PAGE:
Expanding Access to Justice
Increasing Access to Legal Services via Technology: A 2014 study by the Boston Bar Association found that civil legal aid service providers turn away 64% of income-eligible cases, for lack of funds. That means that over 30,000 low-income residents in Massachusetts, facing eviction, domestic violence, and other crises, faced them alone. The BBA Report made special note of family law cases, which are turned away 80% of the time.
Is technology a big part of the solution for this tremendous need? MA Appleseed thinks so, and is embarking on a new direction for our organization to look at the models by which low-income people are provided legal services and how technology can make a real difference in access to justice. We are excited to be building relationships with leaders in the access to justice and technology community. Appleseed is in a unique position to convene and collaborate with the many outstanding organizations and academic institutions in Massachusetts tackling the issue of access to justice — coordinating efforts and advocating for solutions to our local challenges is what we do! And while technological solutions will not be enough alone to solve the challenges of overburdened and underfunded civil legal aid and court systems, we believe that innovative technology approaches will allow for real expansion of services over time, without increasing costs.
Here are two examples of the work that we are launching:
- Court Service Centers: In 2014, Massachusetts opened its first Court Service Centers as part of an effort to build a bridge between the Court and self-represented litigants. Court Service Centers are locations within state courthouse where self-represented litigants can more easily obtain access to informational resources, forms and other assistance that facilitates their experience with the courts. At present, there are six centers in operation in courthouses in Boston, Greenfield, Springfield, Worcester, Lawrence, and Brockton.
The MA Appleseed Center is partnering with Court leaders, staff and other members of the justice community to expand access to justice by creating a 'virtual' Court Service Center. Our research role will involve analyzing data, interviewing stakeholders, and studying policies and procedures used in comparable settings to make recommendations about the content and design of an ideal virtual CSC for Massachusetts. Through this ambitious initiative, MA Appleseed will contribute to a significant shift in the way Massachusetts residents are able to access justice, one which is not based only on location, and one which takes advantage of readily available technology.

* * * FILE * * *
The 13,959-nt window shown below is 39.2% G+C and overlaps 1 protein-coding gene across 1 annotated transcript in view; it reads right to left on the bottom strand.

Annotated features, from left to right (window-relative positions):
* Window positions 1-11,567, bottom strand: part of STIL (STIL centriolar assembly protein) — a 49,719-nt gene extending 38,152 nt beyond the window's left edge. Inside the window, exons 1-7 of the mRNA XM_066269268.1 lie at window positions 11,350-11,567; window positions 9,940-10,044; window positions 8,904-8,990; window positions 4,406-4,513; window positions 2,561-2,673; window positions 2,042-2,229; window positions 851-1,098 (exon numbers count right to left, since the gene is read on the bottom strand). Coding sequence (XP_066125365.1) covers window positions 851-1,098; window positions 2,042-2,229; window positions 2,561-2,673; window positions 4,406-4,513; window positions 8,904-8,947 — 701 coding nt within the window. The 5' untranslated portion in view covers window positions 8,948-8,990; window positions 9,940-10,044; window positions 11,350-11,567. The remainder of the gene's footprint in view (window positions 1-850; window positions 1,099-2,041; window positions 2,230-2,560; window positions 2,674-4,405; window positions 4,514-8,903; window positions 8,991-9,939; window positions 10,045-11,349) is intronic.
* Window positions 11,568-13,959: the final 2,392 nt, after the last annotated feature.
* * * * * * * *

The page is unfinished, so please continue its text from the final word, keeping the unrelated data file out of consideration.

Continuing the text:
- Self-help digital tools: MA Appleseed is working to partner with technology experts to design, find funding for and promote the use of "self-help" digital tools that will dramatically change the way self-represented litigants find information about legal procedures and will ultimately enable self-represented litigants to accurately and efficiently complete forms and generate advocacy documents on their own.
Language Access: An estimated 22% of the population in Massachusetts speaks a language other than English at home. State and Federal law prohibit discrimination on the basis of national origin and the United States Supreme Court has held that language access is a proxy for national origin and that national origin discrimination includes failing to provide Limited English Proficient (LEP) individuals "meaningful access" to recipient programs. Thus, an individual who has a limited ability to read, write, speak, and understand English and is engaging with a state agency has the right to: (1) use public programs and communicate in their preferred language; (2) receive vital written materials in their preferred language; and (3) be provided with language interpreter services that are free and adequate. MA Appleseed is planning to begin a research project later this year examining the extent to which certain state agencies in Massachusetts are fulfilling their legal obligation to provide "meaningful access" to LEP individuals and to identify any gaps that may exist and recommend and advocate for improvements where necessary.